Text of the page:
Jean-Jacques Rousseau (1712-1778) was another Enlightenment writer whose political and philosophical ideas shaped the French Revolution. Rousseau was born in Switzerland to a successful middle-class family. His mother died a few days after Rousseau’s birth; his father was a third generation watchmaker. The young Rousseau was raised around craftsmen and artisans. He became an avid reader, though he had little in the way of formal education. Rousseau spent most of his 20s travelling, working a variety of menial jobs while studying and educating himself. In his 30th year, he moved to Paris, where he later befriended fellow philosophe Denis Diderot and had an article published in Diderot’s famous Enlightenment work Encyclopédie.
Much of Rousseau’s writing was undertaken in the last two decades years of his life. He wrote on a broad range of topics and addressed many social, political and philosophical issues. His Discourse on Inequality (1755) offers Rousseau’s ideas about why individuals live in and tolerate profoundly unequal conditions, particularly in civilised societies. One of Rousseau’s most famous works was Emile (1762), a novel that explores the nature of education and the corrupting influences of society on young individuals.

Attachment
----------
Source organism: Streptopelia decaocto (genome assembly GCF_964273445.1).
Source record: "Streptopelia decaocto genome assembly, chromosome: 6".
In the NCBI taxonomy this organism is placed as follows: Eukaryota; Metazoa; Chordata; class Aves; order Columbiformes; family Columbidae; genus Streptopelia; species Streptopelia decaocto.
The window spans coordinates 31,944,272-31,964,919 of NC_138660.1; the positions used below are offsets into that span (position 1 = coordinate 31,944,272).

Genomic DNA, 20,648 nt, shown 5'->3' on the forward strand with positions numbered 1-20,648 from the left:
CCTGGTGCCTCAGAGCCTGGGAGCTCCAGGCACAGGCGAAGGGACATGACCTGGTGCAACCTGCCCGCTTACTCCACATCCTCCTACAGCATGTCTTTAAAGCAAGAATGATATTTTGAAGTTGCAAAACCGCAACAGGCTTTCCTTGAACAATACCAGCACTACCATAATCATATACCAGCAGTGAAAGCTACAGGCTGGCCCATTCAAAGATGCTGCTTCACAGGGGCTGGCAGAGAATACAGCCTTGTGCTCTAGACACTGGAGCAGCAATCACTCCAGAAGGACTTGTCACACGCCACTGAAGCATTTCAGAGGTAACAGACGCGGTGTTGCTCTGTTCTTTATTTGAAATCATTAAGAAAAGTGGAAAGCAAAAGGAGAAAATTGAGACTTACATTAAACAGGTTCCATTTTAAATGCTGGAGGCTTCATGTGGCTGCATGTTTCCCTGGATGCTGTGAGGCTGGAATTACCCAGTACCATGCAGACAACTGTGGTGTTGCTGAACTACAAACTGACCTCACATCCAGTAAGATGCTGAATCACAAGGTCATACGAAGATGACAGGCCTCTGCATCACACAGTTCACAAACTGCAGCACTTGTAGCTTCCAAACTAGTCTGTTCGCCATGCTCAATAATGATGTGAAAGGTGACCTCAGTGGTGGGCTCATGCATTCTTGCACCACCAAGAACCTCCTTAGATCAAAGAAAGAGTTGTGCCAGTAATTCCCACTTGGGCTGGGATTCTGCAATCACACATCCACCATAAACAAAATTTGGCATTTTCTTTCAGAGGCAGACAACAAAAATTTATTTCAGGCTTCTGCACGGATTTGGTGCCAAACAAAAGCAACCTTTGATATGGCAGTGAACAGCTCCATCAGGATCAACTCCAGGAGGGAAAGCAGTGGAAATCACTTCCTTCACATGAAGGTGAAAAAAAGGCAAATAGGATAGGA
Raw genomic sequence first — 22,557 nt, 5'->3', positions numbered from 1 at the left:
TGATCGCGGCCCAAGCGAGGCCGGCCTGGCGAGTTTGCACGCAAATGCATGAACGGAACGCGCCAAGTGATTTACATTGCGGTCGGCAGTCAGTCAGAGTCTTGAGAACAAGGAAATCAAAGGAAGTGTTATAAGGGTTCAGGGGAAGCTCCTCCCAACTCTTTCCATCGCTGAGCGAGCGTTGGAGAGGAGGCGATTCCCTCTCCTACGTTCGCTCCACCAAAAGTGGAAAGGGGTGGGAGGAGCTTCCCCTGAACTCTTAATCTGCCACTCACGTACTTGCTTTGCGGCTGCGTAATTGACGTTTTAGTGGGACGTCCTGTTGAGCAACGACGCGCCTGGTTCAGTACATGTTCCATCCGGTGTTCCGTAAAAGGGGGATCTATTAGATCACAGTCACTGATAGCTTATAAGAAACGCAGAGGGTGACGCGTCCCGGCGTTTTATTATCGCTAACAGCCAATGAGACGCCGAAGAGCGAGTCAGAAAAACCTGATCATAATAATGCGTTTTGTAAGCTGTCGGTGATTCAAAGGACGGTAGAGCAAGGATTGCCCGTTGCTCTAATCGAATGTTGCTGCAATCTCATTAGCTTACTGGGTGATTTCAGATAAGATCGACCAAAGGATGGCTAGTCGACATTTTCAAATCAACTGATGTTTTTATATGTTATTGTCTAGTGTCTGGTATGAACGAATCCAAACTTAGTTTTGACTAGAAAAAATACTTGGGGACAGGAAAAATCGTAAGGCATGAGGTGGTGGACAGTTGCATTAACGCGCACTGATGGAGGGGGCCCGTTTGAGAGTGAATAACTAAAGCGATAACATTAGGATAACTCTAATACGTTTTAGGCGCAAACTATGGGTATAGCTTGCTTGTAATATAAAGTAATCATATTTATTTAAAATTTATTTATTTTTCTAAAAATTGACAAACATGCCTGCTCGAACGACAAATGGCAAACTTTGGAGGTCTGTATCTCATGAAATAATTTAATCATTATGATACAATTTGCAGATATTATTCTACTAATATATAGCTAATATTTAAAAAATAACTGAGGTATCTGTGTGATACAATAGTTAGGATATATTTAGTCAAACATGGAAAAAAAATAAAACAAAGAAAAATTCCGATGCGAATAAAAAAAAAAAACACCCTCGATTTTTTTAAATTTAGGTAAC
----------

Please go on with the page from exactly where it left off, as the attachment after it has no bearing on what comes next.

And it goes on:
Probably Rousseau’s most significant contribution to Enlightenment political theory was his 1762 work The Social Contract. In this book, he made a simple but now famous statement: “Man is born free, yet everywhere he is in fetters [chains]”. Rousseau pondered why people voluntarily submitted to the rule of kings and governments, surrendering their freedoms and liberties in the process. The answer, he concluded, was that humans are essentially good and desire peace, stability and good order. Civilised human society cannot exist without government and laws to keep order.
“That crowd of obscure writers and idle men of letters who devour the substance of the state to no benefit whatsoever… they smile disdainfully at those old words ‘patrie’ and ‘religion’ and devote their talents and their philosophy to destroying and debasing all that is sacred among men. Not that they hate either virtue or dogmas; they are enemies of public opinion, and banishing them among atheists would be enough to bring them back to the foot of the altars.”
Rousseau on political pamphleteers
During this exploration, Rousseau articulated the idea of the ‘social contract’, an unwritten agreement that exists between governments and individuals. He also articulated the concept of popular sovereignty, suggesting that the true power of government was derived from the consent of the people. Popular sovereignty was a critical idea that was used to justify the American and French revolutions. These revolutionaries embraced Rousseau’s belief that political systems, while never perfect, must strive to progress and improve.
One of Rousseau’s more contentious claims was that private property was an impediment to good political leadership. Property interests, Rousseau suggested, distracted politicians from their primary roles: representing the people and ensuring morality. Rousseau also advocated the concept of civic religion, a religion to worship God and uphold morality rather than served vested interests.